San Francisco composer Gordon Getty’s four short pieces piece followed intermission and was a complete change of pace. Each movement (First Adventure, Raise the Colors, Andantino and Scherzo Pensieroso) is a colorful study in minimalistic composition. Harmonically pleasing each in its own way, the movements were presented by Mr. Khozyainov as little musical picture boxes. Here the playing resembled a master pastelist’s knowing application of color and movement to a canvas. It was sonically breathtaking.

The program concluded with the Lisztian pyrotechnics of the 1863 Spanish Rhapsody. While actually not as rhythmically Spanish sounding as other of Liszt’s compositions written following his travels to Spain, the Rhapsody offers technical challenges that were laid to waste by the pianist’s formidable technical command. His fingers were so fast that he was able to create an almost glissando effect in several passages, and it gave the work an exciting interpretive stamp. Despite the Rhapsody’s technical demands and length, the artist’s energy never flagged, and the audience response was loud and long.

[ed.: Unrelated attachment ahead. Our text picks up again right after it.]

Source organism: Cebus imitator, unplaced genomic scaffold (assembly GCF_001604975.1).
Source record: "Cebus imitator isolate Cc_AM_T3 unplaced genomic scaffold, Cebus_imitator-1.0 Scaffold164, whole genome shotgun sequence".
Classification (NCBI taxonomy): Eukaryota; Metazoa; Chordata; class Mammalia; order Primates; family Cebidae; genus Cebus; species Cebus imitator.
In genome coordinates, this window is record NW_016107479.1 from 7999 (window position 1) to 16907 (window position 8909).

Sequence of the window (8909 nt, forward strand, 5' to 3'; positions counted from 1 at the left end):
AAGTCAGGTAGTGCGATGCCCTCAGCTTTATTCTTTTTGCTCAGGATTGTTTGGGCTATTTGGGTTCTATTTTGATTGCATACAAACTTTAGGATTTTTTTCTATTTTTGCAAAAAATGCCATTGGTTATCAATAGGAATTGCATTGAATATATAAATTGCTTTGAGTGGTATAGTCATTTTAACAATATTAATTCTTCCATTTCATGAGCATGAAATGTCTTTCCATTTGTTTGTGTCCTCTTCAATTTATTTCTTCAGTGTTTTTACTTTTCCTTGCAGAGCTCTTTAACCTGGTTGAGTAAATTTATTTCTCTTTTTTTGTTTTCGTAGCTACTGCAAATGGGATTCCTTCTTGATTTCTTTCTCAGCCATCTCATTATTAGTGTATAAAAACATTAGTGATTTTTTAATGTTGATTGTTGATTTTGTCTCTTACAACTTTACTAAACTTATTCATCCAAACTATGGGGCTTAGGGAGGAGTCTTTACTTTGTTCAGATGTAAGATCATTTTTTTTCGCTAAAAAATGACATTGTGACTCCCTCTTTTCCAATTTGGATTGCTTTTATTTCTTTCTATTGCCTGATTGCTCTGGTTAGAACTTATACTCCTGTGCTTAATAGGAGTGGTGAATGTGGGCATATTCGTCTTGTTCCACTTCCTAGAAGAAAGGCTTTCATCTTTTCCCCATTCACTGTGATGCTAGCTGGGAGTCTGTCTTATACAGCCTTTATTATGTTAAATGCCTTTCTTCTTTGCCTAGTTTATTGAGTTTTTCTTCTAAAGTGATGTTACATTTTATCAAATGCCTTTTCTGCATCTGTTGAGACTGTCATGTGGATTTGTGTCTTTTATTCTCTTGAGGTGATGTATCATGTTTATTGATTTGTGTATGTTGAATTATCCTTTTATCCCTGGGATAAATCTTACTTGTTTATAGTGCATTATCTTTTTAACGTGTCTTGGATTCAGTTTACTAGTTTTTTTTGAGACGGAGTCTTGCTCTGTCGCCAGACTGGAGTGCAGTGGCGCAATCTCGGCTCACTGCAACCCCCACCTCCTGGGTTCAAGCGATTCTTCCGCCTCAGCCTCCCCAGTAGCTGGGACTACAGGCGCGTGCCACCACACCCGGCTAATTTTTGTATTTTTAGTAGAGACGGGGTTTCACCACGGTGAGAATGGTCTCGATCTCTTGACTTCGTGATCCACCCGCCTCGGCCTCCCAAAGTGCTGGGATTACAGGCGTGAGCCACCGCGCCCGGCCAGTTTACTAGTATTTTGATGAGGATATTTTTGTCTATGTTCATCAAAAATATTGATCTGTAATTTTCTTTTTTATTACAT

There was one encore, Liszt’s 1838 transcription of the Overture from Rossini’s 1828 opera William Tell. After the long three-minute introduction, the playing provided a musical adrenaline rush on which to end the concert, and the audience rose to their feet in thunderous applause.